Today’s (Aug 3) Des Moines Register reported on the story of Cedar Rapids resident, Patricia Jordan and her daughter. Patricia, who is also blind, lost her rented home to the flood waters. Patricia and her daughter may end up in a homeless shelter. Patricia, the Register reports, is going to have lots of company in her plight as the destruction of inexpensive housing in places like Cedar Rapids will be gone. The present state of the economy is going to make life even more difficult for these folks and those who lost jobs as a result of the flooding. The aid they receive will be minimal to nothing. Our sisters and brothers in New Orleans and the Mississippi Gulf Coast know exactly what this means.

There is still a lot more to do. We will continue to keep you posted. Funds as well as helping hands are still very much needed. For information on making a donation and under the flood banner click on: Donations for Iowa Flood relief.

If you want to help by volunteering please contact volunteer coordinators (The Reverends Betsy Lee and Susanne Watson Epting) at:, and they will put you in touch with one of the local coordinators.

The Diocesan web page,, will lead you too more information and the latest news. We are working hard to keep everything updated and current.

Thank you all who have given of your time and treasure to help relieve the distress of those whose lives have been overcome by wind and water. Your grace-filled ministry and work offers hope and comfort to those in need.

Wednesday, July 2, 2008


1. Wheel barrows if you can...and if you can leave them that would be super! Solid tires are best...flats take time to repair!
2. Shovels (long handled)! If you can leave some that would help too
3. Leather or heavy duty gloves

Monday, June 30, 2008

from Pastor Sheryl Campbell, St Paul's, UMC, Waterloo

June 27, 2008 Waterloo, IA

Dear Sisters and Brothers in Christ---

First of all, I will tell you that we could use some help in our area. Like everyone else, we really hate to ask—there are so many great needs everywhere in our world. And our little ol' floods actually are small compared to some of the great disasters in our world, even in recent months…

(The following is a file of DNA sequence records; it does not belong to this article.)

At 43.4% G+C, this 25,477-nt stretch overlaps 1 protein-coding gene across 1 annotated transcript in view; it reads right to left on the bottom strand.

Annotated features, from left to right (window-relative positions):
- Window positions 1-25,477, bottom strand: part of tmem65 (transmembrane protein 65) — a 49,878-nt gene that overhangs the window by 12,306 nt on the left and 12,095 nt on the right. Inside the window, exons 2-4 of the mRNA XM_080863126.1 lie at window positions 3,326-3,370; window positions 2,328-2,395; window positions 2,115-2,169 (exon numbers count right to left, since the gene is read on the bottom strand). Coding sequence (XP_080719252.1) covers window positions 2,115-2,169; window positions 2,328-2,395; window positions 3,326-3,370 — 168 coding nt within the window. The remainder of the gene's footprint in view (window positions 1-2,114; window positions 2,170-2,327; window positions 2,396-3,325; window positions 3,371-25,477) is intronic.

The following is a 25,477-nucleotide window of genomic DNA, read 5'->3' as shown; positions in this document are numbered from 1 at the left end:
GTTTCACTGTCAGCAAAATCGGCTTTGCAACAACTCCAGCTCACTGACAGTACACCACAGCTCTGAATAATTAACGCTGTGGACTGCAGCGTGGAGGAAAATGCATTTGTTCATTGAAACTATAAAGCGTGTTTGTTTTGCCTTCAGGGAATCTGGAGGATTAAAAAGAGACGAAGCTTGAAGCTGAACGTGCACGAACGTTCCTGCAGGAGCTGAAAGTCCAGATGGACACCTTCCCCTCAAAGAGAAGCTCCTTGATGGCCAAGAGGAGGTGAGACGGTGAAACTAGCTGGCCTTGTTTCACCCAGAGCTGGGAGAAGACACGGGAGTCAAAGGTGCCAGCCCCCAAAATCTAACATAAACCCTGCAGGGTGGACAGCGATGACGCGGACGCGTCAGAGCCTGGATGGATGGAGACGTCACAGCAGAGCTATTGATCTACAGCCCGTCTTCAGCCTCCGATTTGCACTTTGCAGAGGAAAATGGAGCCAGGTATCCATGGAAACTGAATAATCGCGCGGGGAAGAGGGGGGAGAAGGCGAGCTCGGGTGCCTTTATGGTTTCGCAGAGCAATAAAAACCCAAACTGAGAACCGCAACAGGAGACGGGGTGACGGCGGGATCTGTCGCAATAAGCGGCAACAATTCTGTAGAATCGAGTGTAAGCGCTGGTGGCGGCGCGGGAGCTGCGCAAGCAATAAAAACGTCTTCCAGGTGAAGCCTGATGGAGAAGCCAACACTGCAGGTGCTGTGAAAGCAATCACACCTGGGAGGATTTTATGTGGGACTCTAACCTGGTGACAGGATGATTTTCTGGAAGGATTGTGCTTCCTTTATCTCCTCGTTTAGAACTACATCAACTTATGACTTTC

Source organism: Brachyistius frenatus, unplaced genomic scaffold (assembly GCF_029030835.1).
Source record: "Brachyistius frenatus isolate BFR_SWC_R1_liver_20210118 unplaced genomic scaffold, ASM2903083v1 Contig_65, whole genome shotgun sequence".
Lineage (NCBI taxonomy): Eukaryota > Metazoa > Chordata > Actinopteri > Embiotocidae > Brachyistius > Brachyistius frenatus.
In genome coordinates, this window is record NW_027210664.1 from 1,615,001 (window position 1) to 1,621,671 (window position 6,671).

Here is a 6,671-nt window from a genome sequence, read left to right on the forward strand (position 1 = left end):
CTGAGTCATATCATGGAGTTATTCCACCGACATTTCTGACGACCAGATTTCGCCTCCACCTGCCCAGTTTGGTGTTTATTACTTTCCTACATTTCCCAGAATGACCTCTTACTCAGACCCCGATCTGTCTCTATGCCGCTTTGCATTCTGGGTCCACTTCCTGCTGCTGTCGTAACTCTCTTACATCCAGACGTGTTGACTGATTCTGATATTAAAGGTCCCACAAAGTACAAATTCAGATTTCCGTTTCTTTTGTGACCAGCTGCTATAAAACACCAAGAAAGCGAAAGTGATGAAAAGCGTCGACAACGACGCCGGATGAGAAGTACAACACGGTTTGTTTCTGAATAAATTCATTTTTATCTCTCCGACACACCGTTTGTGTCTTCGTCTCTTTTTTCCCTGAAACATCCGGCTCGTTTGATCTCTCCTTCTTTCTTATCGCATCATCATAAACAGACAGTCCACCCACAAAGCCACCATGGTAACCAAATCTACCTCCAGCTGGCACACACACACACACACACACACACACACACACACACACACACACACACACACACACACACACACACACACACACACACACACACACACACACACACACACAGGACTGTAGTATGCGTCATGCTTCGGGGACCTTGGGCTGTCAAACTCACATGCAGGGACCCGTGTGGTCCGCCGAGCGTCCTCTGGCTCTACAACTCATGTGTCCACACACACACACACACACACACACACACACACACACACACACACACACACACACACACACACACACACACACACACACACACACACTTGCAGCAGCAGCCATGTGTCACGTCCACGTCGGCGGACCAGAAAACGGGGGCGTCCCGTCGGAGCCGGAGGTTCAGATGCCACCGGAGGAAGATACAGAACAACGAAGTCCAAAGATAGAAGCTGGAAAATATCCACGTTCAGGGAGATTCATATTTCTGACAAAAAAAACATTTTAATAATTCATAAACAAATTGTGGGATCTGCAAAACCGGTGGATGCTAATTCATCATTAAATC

Yet, this is a GREAT opportunity, if you feel called to pray for, share with, or partner any efforts in this area. If you have a prayer team of 2 or 22, a mission team, some dollars to share, we are being shown hour by hour one or ten or one hundred more persons who are experiencing great loss and grief along with many of their family and neighbors and friends….

A quick punchline is that our small-but-loving church in the north part of Waterloo, IA is hosting and helping to dispatch mission teams from UMC churches, UCC churches, ANY churches, individuals, groups from Habitat for Humanity, Vista/Americorps, and anyone the Lord sends to minister to folks not only in our city, but also in smaller towns and rural places within quite a radius of here. I am someone who is simply trying to enhance the wonderful working-together and praying-together of so many terrific folks. I also seek to be a support to my own parishioners and everyone else God is putting in my path—as well as encourage and communicate with others who may wish to do the same.

A great big enthusiastic thanks to Pastor Terry Plocher of Reinbeck, IA (30 miles away) who already after a brief communication with UMC Volunteers In Mission has been here in person and has brought several in his church to "BE the church" TO affected people. One small example of many things they are doing in Christ's name--they have helped one homeowner carry out very heavy water-soaked papers, ruined furniture and multitudinous personal items, have helped to finish pumping and cleaning a basement, have now stripped and hauled out sheet rock, all while being of great comfort and cheer to a very stunned lady who can't understand why she can't really move—after all, she has only been "inconvenienced…" They (Reinbeck) have been here twice—and promise more in the future. Pastor Terry even took the time to visit three of my folks in the nursing homes this week (I have about 30!), to remind them of the Lord's love—and that Pastor Sheryl and the church have them in our thoughts and prayers but are just a little busy right now.

Pastor Terry and at least one of his former churches were impacted by massive flooding and disaster 15 years ago. He now is equipped to help with keen insight to the chaos and need. I was serving a Lutheran church part-time in Grand Forks ND/East Grand Forks MN when 80-90% of that combined community went under water as the build up from blizzards melted in April, 1997. I then was able to stay with them full-time for a year of their disaster, cleanup and rebuilding process. Now we learn from them. Another colleague from Waterloo's Eastside Ministerial Alliance, Martha Frazier, helped and served in Katrina for years and now helps ministers to minister in Waterloo. May we all continue to learn from one another, as we unite to build one another up in the Lord.